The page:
Deputy Minister of Home Affairs Malusi Gigaba is contemplating a new law to ban online pornography, a development that has serious implications for free speech and the media and has been likened to an attempt to emulate the so-called “Great Firewall of China” that seeks to filter out content Beijing finds undesirable.
Gigaba last month received a copy of an Internet and Cellphone Pornography Bill drafted by the Justice Alliance of South Africa (JASA), a christian moral pressure group. He told them the Law Reform Commission, an agency of the justice department, has already been asked to provide advice on the possibility of legislating against pornography on the Internet, television and mobile phones.
A Home Affairs media statement says the United Arab Emirates and Yemen already have legislation in this regard and Australia and New Zealand “are currently seeking to do so”.
The Internet and Cellphone Pornography Bill proposes that pornography be filtered out at the tier one service providers to avoid it entering the country. The Bill is aimed at the total ban of pornography on internet and mobile phones. The current legislation, particularly the Film and Publication Act, prohibits child pornography. The proposed Internet and Cellphone Pornography Bill provides for the total ban of pornography on these electronic channels “using the wider definition of pornography already available in the Sexual Offence Act.”
Home Affairs says this would be constitutional as SA’s supreme law says “A child’s best interests are of paramount importance in every matter concerning the child.” Other rights such as freedom of expression must be weighed against the interests of children. “Cars are already provided with brakes and seatbelts, it is not an extra that consumers have to pay for. There is no reason why the Internet should be provided without the necessary restrictive mechanisms built into it,” Gigaba said.
“There are sufficient decisions in the Constitutional Court when it comes to the issue of pornography and children, that the rights of children trumps the right to freedom and privacy,” he said. “The constitution recognises that parents have an obligation to protect their children and where they fail its becomes the state’s obligation.” Gigaba has long expressed his concern about a purported link between pornography and child and women abuse. Academic research on the subject has been inconclusive.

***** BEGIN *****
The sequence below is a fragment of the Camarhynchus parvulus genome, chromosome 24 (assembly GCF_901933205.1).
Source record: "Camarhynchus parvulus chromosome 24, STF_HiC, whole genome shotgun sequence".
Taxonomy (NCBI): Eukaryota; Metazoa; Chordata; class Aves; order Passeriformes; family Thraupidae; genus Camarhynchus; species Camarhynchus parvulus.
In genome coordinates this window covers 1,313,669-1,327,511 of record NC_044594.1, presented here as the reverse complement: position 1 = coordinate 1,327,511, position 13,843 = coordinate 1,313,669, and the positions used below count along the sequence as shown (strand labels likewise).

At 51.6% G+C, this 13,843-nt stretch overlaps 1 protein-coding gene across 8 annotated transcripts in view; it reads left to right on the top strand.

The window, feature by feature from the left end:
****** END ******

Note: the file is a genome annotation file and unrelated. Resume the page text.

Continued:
JASA director John Smyth SC says there is sufficient technical knowledge for service providers to implement controls. But World Wide Worx CE and Internet guru Arthur Goldstuck questions this. “The requirements of filtering out any specific type of communication are massive,” he told the Business Day. “Its only technically and practically feasible in a totalitarian environment where the State has all the control over telecommunications.”
William Bird of Media Monitoring Africa, which looks in particular at children’s representation in media, was also critical of the proposal, saying while the intentions were sound it would be a step backwards. It also did not take into account peer to peer transmission of pornographic material via mediums such as Mixit, he said. “It would be more beneficial to create space for a forum to discuss and engage with pornographic material critically and allow children to express why it makes them feel uncomfortable and what stereotypes are being depicted,” he said. He said Childline had a lot of success on Mixit by creating an open forum where children can talk. Bird said China has spent millions trying to control the internet and not been successful.
ITWeb reports the JASA “Bill” states that any ISP or mobile operator that distributes, or allows the distribution of pornography will be guilty of an offence and can be prosecuted. These companies and their directors can face a fine, or a period of imprisonment of up to five years. ISPs were reluctant to comment on the Bill save to say it had no standing.
WWW Strategy MD Steven Ambrose told ITWeb the proposed Bill was ludicrous and would be exceptionally difficult for local ISPs and mobile operators to implement. “It is ill-conceived, and without a Great Wall of China set-up, completely impossible to pull off,” he adds. “It’s a nice notion, but completely narrow-minded.” The JASA proposal could also mean a hefty financial outlay for service providers as the draft indicates the cost will be carried by them.
It has also imposed a double standard, since bricks-and-mortar adult shops will still be allowed to distribute pornography at their leisure. “Some ask why Internet pornography is worse than print, DVD or TV? The answer is found in the three As: Anonymity, Availability and Accessibility. It is easy for a child or teenager to view without anybody knowing. In the real world, pornography is kept at a safe distance from children. In the online world, pornographic sites are often parked deliberately next door to educational sites, often with names almost identical,” the draft explains.
Ambrose believes the only way to institute this law will be to implement a massive lockdown on the South African Internet, much like China and Dubai have done. Residents in Dubai have also noted that banned content has often made its way through the barriers, despite the comprehensive efforts and financial outlay to keep it out. In the case of Australia, analysts and security experts in the country believe it will not work.